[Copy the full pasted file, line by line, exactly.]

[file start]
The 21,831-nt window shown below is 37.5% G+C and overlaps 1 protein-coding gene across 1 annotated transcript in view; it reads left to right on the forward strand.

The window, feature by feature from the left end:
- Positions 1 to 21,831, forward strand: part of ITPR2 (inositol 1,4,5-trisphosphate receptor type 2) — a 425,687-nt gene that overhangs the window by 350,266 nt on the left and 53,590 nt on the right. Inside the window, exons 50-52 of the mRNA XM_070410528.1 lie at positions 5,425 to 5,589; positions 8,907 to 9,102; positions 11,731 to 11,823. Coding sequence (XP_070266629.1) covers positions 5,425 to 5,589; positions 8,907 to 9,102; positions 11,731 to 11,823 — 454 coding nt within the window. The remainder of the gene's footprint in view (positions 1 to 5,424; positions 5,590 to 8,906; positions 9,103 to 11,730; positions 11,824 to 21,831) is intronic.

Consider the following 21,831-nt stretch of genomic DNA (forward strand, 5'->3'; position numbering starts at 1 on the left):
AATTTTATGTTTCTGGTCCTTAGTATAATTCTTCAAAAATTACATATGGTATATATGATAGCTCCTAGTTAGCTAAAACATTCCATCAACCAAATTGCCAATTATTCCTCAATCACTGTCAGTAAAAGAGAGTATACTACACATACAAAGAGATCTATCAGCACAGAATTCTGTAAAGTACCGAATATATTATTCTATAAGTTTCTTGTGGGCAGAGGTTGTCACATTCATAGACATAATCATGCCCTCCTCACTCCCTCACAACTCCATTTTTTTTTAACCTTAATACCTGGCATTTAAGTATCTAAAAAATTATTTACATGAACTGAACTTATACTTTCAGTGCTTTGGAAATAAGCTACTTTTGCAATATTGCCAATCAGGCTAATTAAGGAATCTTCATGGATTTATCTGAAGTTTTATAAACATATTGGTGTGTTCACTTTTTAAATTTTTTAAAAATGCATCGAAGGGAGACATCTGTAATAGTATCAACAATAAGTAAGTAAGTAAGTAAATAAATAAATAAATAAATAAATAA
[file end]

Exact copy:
The 21,831-nt window shown below is 37.5% G+C and overlaps 1 protein-coding gene across 1 annotated transcript in view; it reads left to right on the forward strand.

The window, feature by feature from the left end:
- Positions 1 to 21,831, forward strand: part of ITPR2 (inositol 1,4,5-trisphosphate receptor type 2) — a 425,687-nt gene that overhangs the window by 350,266 nt on the left and 53,590 nt on the right. Inside the window, exons 50-52 of the mRNA XM_070410528.1 lie at positions 5,425 to 5,589; positions 8,907 to 9,102; positions 11,731 to 11,823. Coding sequence (XP_070266629.1) covers positions 5,425 to 5,589; positions 8,907 to 9,102; positions 11,731 to 11,823 — 454 coding nt within the window. The remainder of the gene's footprint in view (positions 1 to 5,424; positions 5,590 to 8,906; positions 9,103 to 11,730; positions 11,824 to 21,831) is intronic.

Consider the following 21,831-nt stretch of genomic DNA (forward strand, 5'->3'; position numbering starts at 1 on the left):
AATTTTATGTTTCTGGTCCTTAGTATAATTCTTCAAAAATTACATATGGTATATATGATAGCTCCTAGTTAGCTAAAACATTCCATCAACCAAATTGCCAATTATTCCTCAATCACTGTCAGTAAAAGAGAGTATACTACACATACAAAGAGATCTATCAGCACAGAATTCTGTAAAGTACCGAATATATTATTCTATAAGTTTCTTGTGGGCAGAGGTTGTCACATTCATAGACATAATCATGCCCTCCTCACTCCCTCACAACTCCATTTTTTTTTAACCTTAATACCTGGCATTTAAGTATCTAAAAAATTATTTACATGAACTGAACTTATACTTTCAGTGCTTTGGAAATAAGCTACTTTTGCAATATTGCCAATCAGGCTAATTAAGGAATCTTCATGGATTTATCTGAAGTTTTATAAACATATTGGTGTGTTCACTTTTTAAATTTTTTAAAAATGCATCGAAGGGAGACATCTGTAATAGTATCAACAATAAGTAAGTAAGTAAGTAAATAAATAAATAAATAAATAAATAA